Preoccupations’ Classic Post-Punk Lives On


It’s been written to death now, the story of Preoccupations (fka Viet Cong) and their name change. In short – amid a storm of cancelled shows and controversy, Viet Cong had to change their name, so they landed on Preoccupations. What’s clear, though, is that the controversy did nothing to knock them off their course of making fantastic, classically post-punk records.

After gaining huge acclaim for their last two records (2014’s Cassette and 2015’s Viet Cong), Preoccupations has come back with another self-titled album under their new name, and Preoccupations represents both a satisfying return to the tension and atmospherics in which the band has always excelled and an exciting step forward. There are no noisy, jagged guitar workouts quite like Viet Cong’s “Bunker Buster” or “Death” here, but where the band seems to have taken direction and run with it is from the more synth-heavy, reverb-soaked atmosphere of that album’s penultimate track, “Silhouettes.”

From the first track of Preoccupations, “Anxiety,” it’s clear that on this album, Preoccupations has pushed synth-drenched atmosphere to the forefront, and to great effect at that. Where once were tense and winding yet sharp and crisp guitar riffs, the guitars on this album are decidedly more effect-laden and hardly recognizable as guitars a lot of the time, like on the album’s second song, “Monotony,” where blown-out electronic percussion provides the base over which chiming, reverb-heavy guitar stabs and a chorus-soaked bass soaked bass line that would make Peter Hook proud play with sparse synth textures.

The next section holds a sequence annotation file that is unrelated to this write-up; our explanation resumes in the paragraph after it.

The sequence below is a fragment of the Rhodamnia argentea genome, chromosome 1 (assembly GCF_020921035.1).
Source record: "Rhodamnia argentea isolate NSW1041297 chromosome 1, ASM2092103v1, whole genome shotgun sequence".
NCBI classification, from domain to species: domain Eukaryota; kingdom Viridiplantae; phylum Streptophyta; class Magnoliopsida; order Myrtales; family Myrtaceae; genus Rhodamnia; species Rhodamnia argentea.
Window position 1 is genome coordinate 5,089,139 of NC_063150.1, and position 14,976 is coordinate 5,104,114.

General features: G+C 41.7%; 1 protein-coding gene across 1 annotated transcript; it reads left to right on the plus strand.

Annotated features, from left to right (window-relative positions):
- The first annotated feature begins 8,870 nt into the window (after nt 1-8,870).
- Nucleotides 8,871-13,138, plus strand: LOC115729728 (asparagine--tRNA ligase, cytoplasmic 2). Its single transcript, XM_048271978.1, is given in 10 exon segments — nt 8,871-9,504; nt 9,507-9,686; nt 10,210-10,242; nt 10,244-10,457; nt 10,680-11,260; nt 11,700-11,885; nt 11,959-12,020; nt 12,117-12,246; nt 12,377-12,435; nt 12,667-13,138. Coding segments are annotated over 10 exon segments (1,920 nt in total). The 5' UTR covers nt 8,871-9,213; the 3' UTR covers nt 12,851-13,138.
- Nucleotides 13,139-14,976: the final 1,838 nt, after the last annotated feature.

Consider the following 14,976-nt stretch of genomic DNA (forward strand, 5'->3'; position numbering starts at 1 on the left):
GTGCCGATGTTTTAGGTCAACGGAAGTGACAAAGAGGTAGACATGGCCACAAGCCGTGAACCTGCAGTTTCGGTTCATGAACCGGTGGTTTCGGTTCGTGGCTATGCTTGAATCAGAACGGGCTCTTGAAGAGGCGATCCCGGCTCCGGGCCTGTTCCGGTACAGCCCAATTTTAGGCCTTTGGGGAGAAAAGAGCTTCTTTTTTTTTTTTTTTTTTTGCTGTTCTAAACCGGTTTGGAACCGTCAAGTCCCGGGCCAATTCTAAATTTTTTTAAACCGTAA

While a lot of the sonic palette of this album is a bit altered from what we came to know and love on Viet Cong, Preoccupations still manages to capture the same sense of unease and tension that made their previous records so memorable. The slightly off-kilter, lopsided grooves of “Forbidden” and “Memory” create a sense of building agitation the likes of which the band was able to create on Viet Cong, but the amped-up sense of atmosphere really sets these songs apart from the ones closest to them on previous releases.

If “Memory” were on a previous record it would probably be a little crisper and a little faster, with a build up over the course of its eleven-and-a-half-minute run to a noisy guitar blowout. On Preoccupations, however, its brooding, reverb-drenched groove is instead allowed to stagnate like a stuck record until suddenly the instrumental drops to a crushed-sounding electronic percussion loop, at which point the tempo raises slightly and a cool sheen of glassy synths swells up to build an instrumental that honestly could pass for New Order being played at seventy-five-percent speed in a tunnel. What “Memory” also manages to do, however, is to highlight the newfound sense of beauty that seems to permeate this record. The last five minutes or so of the track devolve into a stunning, glacial drone that wouldn’t be entirely out of place on a Tim Hecker or a William Basinski ambient record.

All things considered, Preoccupations has found a way to keep their old fans happy while still managing to push forward their craft and to find new ways to communicate a characteristically post-punk state of unease, all the while crafting glimpses of beauty into the mix.

Rating: 8 out of 10 Unknown Pleasures shirt guys